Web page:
A few notes on historians...

Sad to note that Jonathan Riley-Smith died a little while ago.
However, there is a new biography out of Steven Runciman, Outlandish Knight, by Minoo Dinshaw. The famous Beaton portrait of him with his parakeet Benedict is on the cover. I met Runciman briefly in his later years, when he lectured to the Scottish Hellenic Society in St Andrews: he was honorary President of the History Society at St Andrews, and bequeathed the university his library. I think he'd dialled down his campness for the occasion, unfortunately. His real failing as a historian was his preference for romance over accurate handling of sources.

Gorgeous 'new' 15C book on Outremer!

If you are a connoisseur of beautiful books, Taschen are the publishers to go to... Now they've done something Outremer-friendly! I picked up this gem in the university bookshop while sheltering from the rain at lunchtime: Sébastien Mamerot: A Chronicle of the Crusades. It's a translation of a 1470s history of Outremer, with the original MS illustrations. So if you want to see all the usual suspects looking as if they've wandered in from the Wars of the Roses, this is where to go! The plates are gorgeous! And, being Taschen, it's affordable!
Toulouse cross

Exhibition review - 'Sicily: Culture and Conquest'at the British Museum

As so often happens with an exhibition close by that you can visit any time you feel like it, I only finally caught this a few days before it closed. So, apologies to anyone who might have been inspired by a more timely review to sprint to the BM to see it for themselves!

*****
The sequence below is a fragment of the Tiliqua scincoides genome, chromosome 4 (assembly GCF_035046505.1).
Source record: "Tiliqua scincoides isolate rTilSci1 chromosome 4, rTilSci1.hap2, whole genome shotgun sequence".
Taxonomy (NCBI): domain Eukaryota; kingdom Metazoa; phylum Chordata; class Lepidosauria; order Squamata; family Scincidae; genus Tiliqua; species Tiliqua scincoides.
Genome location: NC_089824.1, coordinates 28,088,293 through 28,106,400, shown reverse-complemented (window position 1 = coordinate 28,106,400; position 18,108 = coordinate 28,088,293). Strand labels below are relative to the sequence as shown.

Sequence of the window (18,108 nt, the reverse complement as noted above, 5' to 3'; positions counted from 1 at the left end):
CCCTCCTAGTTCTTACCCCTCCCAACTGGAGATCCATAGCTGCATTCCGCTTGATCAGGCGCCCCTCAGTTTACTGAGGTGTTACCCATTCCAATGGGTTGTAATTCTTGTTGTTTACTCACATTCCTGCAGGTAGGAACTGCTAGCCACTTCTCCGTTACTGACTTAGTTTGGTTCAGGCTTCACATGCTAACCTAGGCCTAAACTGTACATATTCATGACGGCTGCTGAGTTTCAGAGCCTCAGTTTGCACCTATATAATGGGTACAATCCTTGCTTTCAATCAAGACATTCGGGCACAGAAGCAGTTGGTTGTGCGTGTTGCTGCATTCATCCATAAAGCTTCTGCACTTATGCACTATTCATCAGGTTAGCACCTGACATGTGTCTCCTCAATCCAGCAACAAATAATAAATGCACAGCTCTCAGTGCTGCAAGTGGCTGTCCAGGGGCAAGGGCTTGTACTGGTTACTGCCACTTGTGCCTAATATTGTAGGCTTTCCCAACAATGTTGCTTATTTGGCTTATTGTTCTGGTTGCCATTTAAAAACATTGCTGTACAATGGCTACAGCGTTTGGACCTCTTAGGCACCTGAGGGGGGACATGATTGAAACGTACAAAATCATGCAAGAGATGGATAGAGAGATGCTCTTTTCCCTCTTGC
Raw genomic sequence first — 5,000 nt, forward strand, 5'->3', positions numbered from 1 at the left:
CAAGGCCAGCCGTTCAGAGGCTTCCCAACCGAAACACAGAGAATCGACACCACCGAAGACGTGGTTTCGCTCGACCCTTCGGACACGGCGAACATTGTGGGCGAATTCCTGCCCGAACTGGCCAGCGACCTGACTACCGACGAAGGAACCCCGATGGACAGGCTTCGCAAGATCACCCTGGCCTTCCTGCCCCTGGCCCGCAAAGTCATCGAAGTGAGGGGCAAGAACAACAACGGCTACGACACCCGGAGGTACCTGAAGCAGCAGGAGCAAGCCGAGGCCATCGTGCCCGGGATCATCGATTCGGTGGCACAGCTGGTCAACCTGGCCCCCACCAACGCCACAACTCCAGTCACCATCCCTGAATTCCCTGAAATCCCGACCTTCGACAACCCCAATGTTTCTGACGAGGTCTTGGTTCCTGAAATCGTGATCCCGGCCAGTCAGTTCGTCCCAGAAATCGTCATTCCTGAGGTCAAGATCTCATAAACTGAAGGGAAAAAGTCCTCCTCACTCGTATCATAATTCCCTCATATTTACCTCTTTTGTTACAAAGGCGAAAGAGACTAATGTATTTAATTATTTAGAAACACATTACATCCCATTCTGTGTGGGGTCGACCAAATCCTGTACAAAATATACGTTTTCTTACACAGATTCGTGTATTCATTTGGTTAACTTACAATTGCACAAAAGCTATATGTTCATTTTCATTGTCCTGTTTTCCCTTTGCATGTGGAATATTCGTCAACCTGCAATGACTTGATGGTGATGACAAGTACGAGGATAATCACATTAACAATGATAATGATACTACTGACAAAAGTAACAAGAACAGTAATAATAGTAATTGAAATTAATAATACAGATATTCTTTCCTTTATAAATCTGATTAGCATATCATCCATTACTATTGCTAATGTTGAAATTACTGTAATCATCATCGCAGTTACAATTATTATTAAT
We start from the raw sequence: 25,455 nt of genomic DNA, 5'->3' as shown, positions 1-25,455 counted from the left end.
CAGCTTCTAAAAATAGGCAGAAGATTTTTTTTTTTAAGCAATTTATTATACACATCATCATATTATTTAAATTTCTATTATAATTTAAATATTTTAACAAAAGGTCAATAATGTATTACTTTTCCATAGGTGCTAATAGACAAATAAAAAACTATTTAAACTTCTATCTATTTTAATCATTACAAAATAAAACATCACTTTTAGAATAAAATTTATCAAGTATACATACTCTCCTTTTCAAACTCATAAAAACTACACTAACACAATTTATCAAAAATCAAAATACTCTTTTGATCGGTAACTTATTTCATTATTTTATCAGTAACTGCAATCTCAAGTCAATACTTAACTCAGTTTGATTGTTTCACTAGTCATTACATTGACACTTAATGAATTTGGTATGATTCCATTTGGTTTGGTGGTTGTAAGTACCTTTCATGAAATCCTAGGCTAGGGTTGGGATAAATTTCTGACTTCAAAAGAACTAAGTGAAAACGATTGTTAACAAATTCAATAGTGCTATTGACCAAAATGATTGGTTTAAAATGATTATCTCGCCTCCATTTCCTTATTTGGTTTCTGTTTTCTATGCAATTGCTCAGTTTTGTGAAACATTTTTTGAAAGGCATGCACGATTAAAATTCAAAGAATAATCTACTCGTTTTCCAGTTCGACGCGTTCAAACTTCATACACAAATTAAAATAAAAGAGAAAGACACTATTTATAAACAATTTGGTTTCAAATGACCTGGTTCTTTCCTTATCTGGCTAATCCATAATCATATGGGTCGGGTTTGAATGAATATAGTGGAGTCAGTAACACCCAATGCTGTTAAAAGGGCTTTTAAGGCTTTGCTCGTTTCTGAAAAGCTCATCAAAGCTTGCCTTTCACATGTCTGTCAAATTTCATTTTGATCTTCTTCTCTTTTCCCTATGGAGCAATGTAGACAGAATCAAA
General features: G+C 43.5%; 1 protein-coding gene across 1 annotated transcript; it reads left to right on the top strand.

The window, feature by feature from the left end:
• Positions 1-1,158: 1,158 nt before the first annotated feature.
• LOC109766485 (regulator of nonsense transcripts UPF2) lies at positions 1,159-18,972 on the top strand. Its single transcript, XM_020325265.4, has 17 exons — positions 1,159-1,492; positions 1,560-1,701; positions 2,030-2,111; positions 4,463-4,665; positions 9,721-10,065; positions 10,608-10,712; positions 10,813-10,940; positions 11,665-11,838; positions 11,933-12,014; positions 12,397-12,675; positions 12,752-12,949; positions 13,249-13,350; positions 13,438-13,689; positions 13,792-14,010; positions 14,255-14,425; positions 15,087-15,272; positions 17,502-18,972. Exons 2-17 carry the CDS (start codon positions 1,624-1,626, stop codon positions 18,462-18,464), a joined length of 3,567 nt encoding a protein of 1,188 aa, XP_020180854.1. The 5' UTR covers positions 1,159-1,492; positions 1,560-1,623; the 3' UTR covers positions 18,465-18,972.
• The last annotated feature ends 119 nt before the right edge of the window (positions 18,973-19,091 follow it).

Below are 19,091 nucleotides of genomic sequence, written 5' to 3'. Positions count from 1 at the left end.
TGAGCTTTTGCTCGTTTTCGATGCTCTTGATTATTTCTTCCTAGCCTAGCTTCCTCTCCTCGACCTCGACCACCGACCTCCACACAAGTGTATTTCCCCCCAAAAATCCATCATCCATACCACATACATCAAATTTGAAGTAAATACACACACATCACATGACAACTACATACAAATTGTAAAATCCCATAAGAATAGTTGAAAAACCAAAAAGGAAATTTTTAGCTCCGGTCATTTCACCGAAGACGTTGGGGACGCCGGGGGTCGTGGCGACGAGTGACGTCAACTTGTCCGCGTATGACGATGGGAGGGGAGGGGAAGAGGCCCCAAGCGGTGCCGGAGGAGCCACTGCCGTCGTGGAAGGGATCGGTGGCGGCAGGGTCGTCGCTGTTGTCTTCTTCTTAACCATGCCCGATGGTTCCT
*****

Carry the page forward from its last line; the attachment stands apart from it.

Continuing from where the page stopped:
The Guardian's reviewer raved about it, and certainly the prehistory and classical section of the exhibition was wonderful - the Sicilians had lent some wonderful artefacts, and they were beautifully laid out and interpreted (with the assistance of some glorious full-wall-sized photographs of Sicily's classical sites landscapes, that you felt you could walk into). But the Norman section was just a bit of an anticlimax, because the bulk of the really stunning artefacts from that period can't travel. There were photographs of Roger II's palace at Palermo, including a marvellous one of the ceiling of the Palatine Chapel, printed as a huge transparency and mounted on the ceiling, with benches so you could sit and gaze up at it; that was good, but it's a poor look-out when the photographs are better than the original artefacts. And there was one crushing disappointment; I came round a corner and thought 'Cripes! Have they really managed to borrow Roger's coronation mantle from Vienna???'  But on coming closer: 'Er, no, they haven't; this is a rather crude copy in lurex cord on what looks like cotton.' That was a real let-down.

So, although there were certainly some lovely artefacts (and the catalogue is definitely worth a riffle, and indeed a purchase especially if you can find it at cut price), there's no need for Oltramarines who missed it to shed too many hot tears.

Actually I think my favourite memory of this whole exhibition is a couplet by a 12th-century Sicilian-Arab poet who served at the court of Roger II, one Abd ar-Rahman of Trapani:

"The oranges of the island are like blazing fire among the emerald boughs,
And the lemons are like the pale faces of lovers who have spent the night crying.”

Is the touch of bathos at the end present in the Arabic original?  And if so, did Abd ar-Rahman actually intend it? I dare say I'll never know…

The earliest mediæval heraldry? – the Notitia Dignitatum

The Notitia Dignitatum has some fascinating proto-heraldry (late 4-early 5C CE) in the form of military shield designs, with different units having their own devices. There's a great website on it here. I discovered it via the Osprey books on the late Roman and Romano-Byzantine armies. It's interesting to see the roots of armorial devices in the very early Middle Ages. I recommend downloading the Paris and Munich editions!